The present study included 215 animal bite victims who received intramuscular rabies vaccination (IMRV group) and 521 who received intradermal rabies vaccination (IDRV group). In both the study centers, the anti-rabies vaccine was continuously available throughout the study period.

Majority of the bite victims in both the study centers were males (65.1% in IMRV group and 68.3% in IDRV group) and most of them were aged below 15 years (41.4% in IMRV group and 45.1% in IDRV group). Similarly, most of the animal bite victims were students (41.4% in IMRV group and 45.1% in IDRV group) followed by daily wage workers (31.6% in IMRV group and 29.9% in IDRV group) and postal/courier men (12.6% in IMRV group and 8.5% in IDRV group). In both the study populations, dog was the biting animal in majority of the cases (98.5% in IMRV group and 97% in IDRV group) and most of the bites were unprovoked bites (65.6% in IMRV group and 67.2% in IDRV group). The most common site of wound was on the limbs (87.5% in IMRV group and 89.7% in IDRV group) and majority of them had category III bites (79.0% in IMRV group and 70.8% in IDRV group). Wound wash at home was done only in 66.0% of IMRV group subjects and in 68.2% of IDRV group subjects.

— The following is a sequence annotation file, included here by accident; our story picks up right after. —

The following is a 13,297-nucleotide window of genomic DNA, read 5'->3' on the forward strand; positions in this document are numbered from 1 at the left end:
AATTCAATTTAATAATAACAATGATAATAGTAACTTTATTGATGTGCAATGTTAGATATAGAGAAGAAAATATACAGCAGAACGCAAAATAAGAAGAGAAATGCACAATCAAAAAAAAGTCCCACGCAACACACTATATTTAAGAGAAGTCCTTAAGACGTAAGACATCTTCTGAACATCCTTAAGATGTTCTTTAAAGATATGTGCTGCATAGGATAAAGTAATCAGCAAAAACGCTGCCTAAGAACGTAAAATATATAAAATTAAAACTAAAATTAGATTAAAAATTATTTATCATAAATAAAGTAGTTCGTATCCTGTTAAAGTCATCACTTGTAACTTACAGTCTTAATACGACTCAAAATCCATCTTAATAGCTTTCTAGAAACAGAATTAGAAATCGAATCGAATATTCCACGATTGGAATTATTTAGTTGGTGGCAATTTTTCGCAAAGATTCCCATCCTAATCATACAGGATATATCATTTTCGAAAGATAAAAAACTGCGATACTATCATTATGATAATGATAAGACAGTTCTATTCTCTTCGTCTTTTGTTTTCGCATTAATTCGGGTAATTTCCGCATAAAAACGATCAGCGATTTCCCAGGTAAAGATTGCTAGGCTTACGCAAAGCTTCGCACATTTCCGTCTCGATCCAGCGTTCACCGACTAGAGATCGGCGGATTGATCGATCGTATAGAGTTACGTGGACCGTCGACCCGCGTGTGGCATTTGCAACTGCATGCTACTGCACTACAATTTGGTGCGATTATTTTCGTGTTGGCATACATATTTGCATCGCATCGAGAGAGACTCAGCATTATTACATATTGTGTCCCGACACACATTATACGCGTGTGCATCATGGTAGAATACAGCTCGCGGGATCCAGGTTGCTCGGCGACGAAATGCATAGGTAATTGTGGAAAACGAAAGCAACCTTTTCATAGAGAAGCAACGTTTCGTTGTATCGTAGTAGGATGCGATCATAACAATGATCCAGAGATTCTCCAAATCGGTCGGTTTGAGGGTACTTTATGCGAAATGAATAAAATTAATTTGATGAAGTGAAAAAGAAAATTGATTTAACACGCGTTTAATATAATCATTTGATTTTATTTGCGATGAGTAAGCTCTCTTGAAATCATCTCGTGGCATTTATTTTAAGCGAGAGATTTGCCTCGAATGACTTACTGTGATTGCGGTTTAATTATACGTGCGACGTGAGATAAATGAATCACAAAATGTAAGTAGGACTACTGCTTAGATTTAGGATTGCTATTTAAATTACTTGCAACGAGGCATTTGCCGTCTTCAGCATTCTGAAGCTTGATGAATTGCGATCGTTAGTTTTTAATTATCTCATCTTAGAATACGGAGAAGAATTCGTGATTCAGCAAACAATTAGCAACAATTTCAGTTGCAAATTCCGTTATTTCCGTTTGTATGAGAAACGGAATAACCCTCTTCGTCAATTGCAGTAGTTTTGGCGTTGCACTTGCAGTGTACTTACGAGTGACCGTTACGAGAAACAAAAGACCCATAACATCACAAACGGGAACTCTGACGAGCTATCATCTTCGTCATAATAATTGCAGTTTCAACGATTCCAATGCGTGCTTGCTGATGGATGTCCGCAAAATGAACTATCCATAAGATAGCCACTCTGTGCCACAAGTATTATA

The compliance rate for full course of IMRV was 60% and for IDRV was 77% [Table 1]. The compliance rate to full course of ARV by intradermal route was found to be higher when compared to intramuscular route and the difference was found to be statistically significant (Chi-square value: 6.697, P = 0.009659).
Table 1: Compliance to anti-rabies vaccination

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Among 86 non-complaints in IMRV group, 54 could be contacted for inquiry regarding their constraints to complete the course. Similarly, among 120 non-complaints in IDRV group, 90 could be contacted for inquiry regarding their constraints. The major constraints were loss of wages, forgotten dates, cost incurred, interference with working hours/school timings, and distance from the hospital [Table 2].